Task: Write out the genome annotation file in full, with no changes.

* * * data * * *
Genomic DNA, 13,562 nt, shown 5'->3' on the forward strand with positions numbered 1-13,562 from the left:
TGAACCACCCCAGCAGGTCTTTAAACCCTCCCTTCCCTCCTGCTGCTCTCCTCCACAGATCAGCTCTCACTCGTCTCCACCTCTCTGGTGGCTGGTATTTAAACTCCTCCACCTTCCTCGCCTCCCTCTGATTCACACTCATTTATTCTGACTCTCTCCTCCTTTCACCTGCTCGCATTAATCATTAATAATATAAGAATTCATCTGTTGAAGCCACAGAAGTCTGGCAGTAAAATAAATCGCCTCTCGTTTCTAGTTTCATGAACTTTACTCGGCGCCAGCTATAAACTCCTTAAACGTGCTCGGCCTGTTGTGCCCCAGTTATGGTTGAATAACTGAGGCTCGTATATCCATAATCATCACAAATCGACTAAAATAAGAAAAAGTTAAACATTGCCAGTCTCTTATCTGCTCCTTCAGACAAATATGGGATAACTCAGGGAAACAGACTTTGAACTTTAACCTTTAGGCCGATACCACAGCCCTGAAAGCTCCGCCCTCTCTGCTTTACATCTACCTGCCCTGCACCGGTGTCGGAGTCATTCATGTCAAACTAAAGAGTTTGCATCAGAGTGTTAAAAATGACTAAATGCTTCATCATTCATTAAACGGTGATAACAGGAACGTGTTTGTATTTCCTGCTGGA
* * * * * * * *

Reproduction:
Genomic DNA, 13,562 nt, shown 5'->3' on the forward strand with positions numbered 1-13,562 from the left:
TGAACCACCCCAGCAGGTCTTTAAACCCTCCCTTCCCTCCTGCTGCTCTCCTCCACAGATCAGCTCTCACTCGTCTCCACCTCTCTGGTGGCTGGTATTTAAACTCCTCCACCTTCCTCGCCTCCCTCTGATTCACACTCATTTATTCTGACTCTCTCCTCCTTTCACCTGCTCGCATTAATCATTAATAATATAAGAATTCATCTGTTGAAGCCACAGAAGTCTGGCAGTAAAATAAATCGCCTCTCGTTTCTAGTTTCATGAACTTTACTCGGCGCCAGCTATAAACTCCTTAAACGTGCTCGGCCTGTTGTGCCCCAGTTATGGTTGAATAACTGAGGCTCGTATATCCATAATCATCACAAATCGACTAAAATAAGAAAAAGTTAAACATTGCCAGTCTCTTATCTGCTCCTTCAGACAAATATGGGATAACTCAGGGAAACAGACTTTGAACTTTAACCTTTAGGCCGATACCACAGCCCTGAAAGCTCCGCCCTCTCTGCTTTACATCTACCTGCCCTGCACCGGTGTCGGAGTCATTCATGTCAAACTAAAGAGTTTGCATCAGAGTGTTAAAAATGACTAAATGCTTCATCATTCATTAAACGGTGATAACAGGAACGTGTTTGTATTTCCTGCTGGA